The art of noticing.


My daughter borrowed KooKoo Kookaburra by Gregg Driese from the school library last week (absolutely beautiful story) and as we were reading I came across this gem. You have two eyes, two ears and only one mouth. So you should look and listen twice as much as you speak. It was a key theme for the book and Zara and I spent a long while talking about the meaning. We talked about the importance of truly listening to people. Afterwards this conversation kept turning over in my head. In meetings or conversations, am I truly listening to the words and meaning or am I hearing and preparing to reply? How about you? In the busyness of life, it is so easy to forget.

The story reminded me of a great technique employed by IDEO in their Human Centred Design approach. It is called “Listening with your eyes”. The technique requires you spend time watching and truly observing and noticing. Noticing the detail, the interactions, the movements in your environment can tell you so much about a situation. Taking the time to notice the human detail in a situation can paint a really interesting picture. I spent time in a cafe and while it felt wierd and slightly voyeuristic, I did pick up on so much around me. There is so much detail if you take the time to notice. Take a minute to stop and just observe. What do you see? How do people interact? How do they move? What stands out? What subtle details can you see?

Ten years ago my brother passed away suddenly and time in my life stood still. Days went for weeks and weeks for months. Time crawled. I remember nearly every moment.  Since his death, it’s sad to say but there have been so many days that have gone by the wayside unnoticed. I wouldn’t say unmemorable just normal. We’ve all had that sensation. Think of a drive you’ve completed recently where you arrived at your destination and then realised that you didn’t remember a thing about getting there. Your brain was on autopilot. Now we need the autopilot in our lives but there is so much to see if we take the time to notice. When Kev died, I noticed the warmth of the sun more than ever. I still do. Whenever I run on a warm day and I’m listening to our shared taste in music, I feel like it’s a warm embrace. That sensation makes me feel like he’s running with me. When he passed, it was the middle of winter and there was a streak of hot days and so this sensation is really important to me. We were also inundated with butterflies. They were everywhere…..or maybe I just noticed them more because of my headspace. Whatever it was, the butterfly is a symbol that regularly catches my eye. My daughter even now calls butterflies Uncle Kev. Noticing the butterflies can change my mood in a heartbeat. For example, the other day I left my house in a stink of a mood and as I was closing the door, a butterfly landed on my shoulder and I had a moment with the universe.

In education, there is so much to notice if we take the time. Whether it’s how students transition between classes, the interactions between teachers and students in a classroom, the look on a child’s face, whatever it is, you can capture so much “real” data by stopping, looking and listening. Capturing this information can also help problem find and problem solve in your schools. I take a notebook everywhere with me so that I can write down the little details and this curation has assisted me so much with planning future strategy. NoTosh create Project Nests to capture this detail as it can lead to brilliant insights. For the team at Google Ventures, it contributes to the War room, a space to layout strategy and to see the whole playing field. This collection of field notes can help to provide the colour to a black and white problem and can allow for new and exciting innovations to develop. It can allow you to see what Amy Herman calls the “pertinent negative“, the details or behaviours that aren’t there. No matter what it is, there is much to gain from listening with your eyes.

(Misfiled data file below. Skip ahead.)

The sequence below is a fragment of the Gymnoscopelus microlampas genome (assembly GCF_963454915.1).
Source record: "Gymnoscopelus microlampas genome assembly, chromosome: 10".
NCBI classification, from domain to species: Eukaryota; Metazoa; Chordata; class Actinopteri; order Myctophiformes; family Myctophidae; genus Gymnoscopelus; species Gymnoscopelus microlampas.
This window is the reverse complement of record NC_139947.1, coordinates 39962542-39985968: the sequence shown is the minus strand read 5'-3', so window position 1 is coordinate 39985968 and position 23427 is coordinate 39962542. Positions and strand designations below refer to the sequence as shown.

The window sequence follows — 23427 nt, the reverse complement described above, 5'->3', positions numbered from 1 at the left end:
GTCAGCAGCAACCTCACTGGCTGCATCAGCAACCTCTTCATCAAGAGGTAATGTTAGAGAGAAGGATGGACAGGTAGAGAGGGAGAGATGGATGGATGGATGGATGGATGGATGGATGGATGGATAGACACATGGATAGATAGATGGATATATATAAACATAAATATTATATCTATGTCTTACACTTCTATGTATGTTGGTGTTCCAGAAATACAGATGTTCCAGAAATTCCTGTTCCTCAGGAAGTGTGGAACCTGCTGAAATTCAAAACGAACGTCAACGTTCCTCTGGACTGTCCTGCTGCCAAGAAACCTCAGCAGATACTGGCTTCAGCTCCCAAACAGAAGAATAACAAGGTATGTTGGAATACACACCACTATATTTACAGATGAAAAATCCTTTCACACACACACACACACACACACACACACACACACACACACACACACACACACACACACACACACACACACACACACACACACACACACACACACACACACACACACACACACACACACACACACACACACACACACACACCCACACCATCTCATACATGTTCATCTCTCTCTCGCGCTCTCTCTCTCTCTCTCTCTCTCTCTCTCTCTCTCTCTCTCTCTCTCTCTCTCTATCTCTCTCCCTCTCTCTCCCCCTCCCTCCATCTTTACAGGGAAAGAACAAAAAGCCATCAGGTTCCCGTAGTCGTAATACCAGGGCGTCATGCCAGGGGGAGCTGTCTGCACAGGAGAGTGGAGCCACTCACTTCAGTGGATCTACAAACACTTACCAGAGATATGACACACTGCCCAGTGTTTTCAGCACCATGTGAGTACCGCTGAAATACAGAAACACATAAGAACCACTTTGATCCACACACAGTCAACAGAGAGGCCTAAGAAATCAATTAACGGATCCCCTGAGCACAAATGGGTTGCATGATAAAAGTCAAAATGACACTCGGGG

Sensory deprivation and reflection


Image source: https://goo.gl/images/w83OfR

For Father’s day, I was given a gift voucher to a floatation tank venue. I had never heard of this before but as usual it was my wife’s keen interest in exploring it and her preference for me to be the guinea pig to test it out. I walked in with no idea about what was to go down but I went in with an open mind. A floatation tank is a sensory deprivation pod filled with salts that enable you to float. The experience is designed to block out the stimuli of the world and to allow you to be alone with your thoughts. The session begins with music to help you transition but after ten minutes you are on your own. Silent, floating, thinking, still…for 60 minutes. There are no screens, no emails, no noise and it is so incredibly peaceful. The mind still tries to move at the pace its used to but it soon runs out of steam and you’re left still, distilling and reflecting. In our world, there is not enough time for reflection. Taking stock of the journey travelled is as important as travelling the journey itself but reflection is often beaten by the bell or by the conveyer belt of the school day. At the end of the 60 minutes, I left recalibrated. It was the strangest feeling. It felt kind of like a rebirth.

The sensory deprivation/floatation tanks are popping up all over Melbourne at the moment and I think it is reflective of the times we live in. People are seeking escape from the noise, from the abundance of decisions, information and challenges. I get it. On my drive home, I was left with a clarity of thought that I hadn’t had in ages. I kept thinking about the world we live in and the world our students/children live in. There is a reason mindfulness is growing in popularity in schools and across the world, people need it. Being still, being present is becoming more and more challenging for people. There is so much competing for our attention and it is so easy to give in to it.

For me, the float was amazing. I got to really spend an hour with myself. I was present. I experienced a new sensation and I saw the world from a new perspective. It has led me to try to find new fresh perspectives to explore. I try to do these daily as a way of getting off the conveyer belt of the day and to stop and smell the roses. So much of our day can be on autopilot and so we need to explore ways to grab back the steering wheel and be present.

How do we disrupt our thinking?